07 Jul
2008

A Recipe for Life

As Leah mentioned in her post last week, we just arrived back in Los Angeles after a three week expedition to central and northern Italy. We planned the trip months in advance and originally wanted to fly nonstop to Rome, but when you have four children and need six tickets using airline mileage credits to afford the trip, you take whatever flights and routes you can get. So, we flew into Milan, which "forced" us to spend more time in northern Italy than originally planned. Of course, we also spent about half our time in central Italy, but never got as far south as Rome. Naturally, that gives us an excellent reason to start planning our next excursion to Italy—not that we need any excuse to return.

We went in search of great wine and food, but we found much more. In the coming weeks (and likely months), we’ll be posting vignettes from this Italian adventure. Yet, it wouldn’t be right to wait until the last of our posts to reveal one of our key discoveries. Arriving late at night in Milan after a long series of flights, we spent a few hours sleeping in a hotel and started our driving journey by moving to Viareggio (stopping for lunch in the Emilia-Romagna city of Parma) at the northernmost part of Tuscany’s west coast. From there, we swept through Pisa and some smaller Italian cities and towns to an agriturismo about 20 minutes southwest of Siena.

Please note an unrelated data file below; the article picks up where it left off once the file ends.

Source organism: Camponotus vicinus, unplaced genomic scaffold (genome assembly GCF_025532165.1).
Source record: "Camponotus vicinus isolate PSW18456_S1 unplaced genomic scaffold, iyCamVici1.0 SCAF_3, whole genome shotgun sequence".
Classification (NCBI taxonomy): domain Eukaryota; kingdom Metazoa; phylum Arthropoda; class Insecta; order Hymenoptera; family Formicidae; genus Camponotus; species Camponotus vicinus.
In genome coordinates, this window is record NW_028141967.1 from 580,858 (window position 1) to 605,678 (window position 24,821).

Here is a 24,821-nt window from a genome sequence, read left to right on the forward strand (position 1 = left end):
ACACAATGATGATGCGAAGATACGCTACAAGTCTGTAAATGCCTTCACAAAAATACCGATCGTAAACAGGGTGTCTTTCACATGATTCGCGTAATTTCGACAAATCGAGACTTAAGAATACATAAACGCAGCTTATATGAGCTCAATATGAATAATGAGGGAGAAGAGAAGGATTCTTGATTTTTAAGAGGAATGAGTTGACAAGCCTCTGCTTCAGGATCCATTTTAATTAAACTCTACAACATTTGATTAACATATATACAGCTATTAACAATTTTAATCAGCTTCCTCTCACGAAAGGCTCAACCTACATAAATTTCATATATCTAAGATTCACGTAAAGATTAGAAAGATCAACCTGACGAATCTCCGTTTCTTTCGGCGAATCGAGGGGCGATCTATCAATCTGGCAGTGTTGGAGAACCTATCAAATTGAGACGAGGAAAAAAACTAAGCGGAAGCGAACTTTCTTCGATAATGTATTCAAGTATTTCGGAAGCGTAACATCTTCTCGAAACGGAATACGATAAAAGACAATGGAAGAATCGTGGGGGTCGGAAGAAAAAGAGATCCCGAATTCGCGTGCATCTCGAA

During our week on the farm, we took day trips into the Chianti countryside (Greve, Rignana, Radda, Volpaia), Florence, Fiesole, the Val d’Orcia countryside (Montalcino, Pienza, Montepulciano) and various other towns and sights. From there, we stopped for lunch in the Emilia-Romagna city of Bologna on our way to a castle just south of Padua for a one-day stopover before arriving at a home in the Veneto village of Bosco Chiesanuova, about 30 minutes up a winding road into the high hills north of Verona. We used our stay near Verona as base camp for more day trips to Verona, Venice, the Dolomite Mountains of Trentino-Alto Adige and the northern Italian countryside. Before our harrowing departure from Milan, we prepared ourselves for the inevitable by spending two nights at another agriturismo in the Valpolicella district near Lake Garda (Italy’s largest lake). Overall, we found several notable wines and wineries that were new to us (and we hope new to you, but soon among your favorites) and many delightful, scrumptious dishes to complete the picture.

So, what was the key discovery? We went looking for new and unusual wines, wineries, meals and experiences. We’ll be reporting on that as time passes, but the unexpected realization was a renewal of why we started this blog in the first place. Passion and sharing! We made several new friends during our journey, mostly through fortuitous encounters—a senior man whose life plays out in the piazza of a small village; a rising vintner with the drive to extend beyond Italy; a family with stories to tell; a woman who devotes herself to a sustainable garden that feeds a small community; an enoteca manager with a vault of rare wines who wants to experience more California syrah; a woman with sage advice on how to live well; fellow travelers sharing a common experience; and many others. Some we may never see again. Others we will likely stay in touch with for the rest of our lives. In either case, they have one thing in common—passion and a desire to share it with—impart it to—everyone who touches their lives. In each case, the catalyst was wine, food or both—simple but powerful ingredients to a recipe for life.

 
For more Wine Imbiber articles on Italy, check out Italy.



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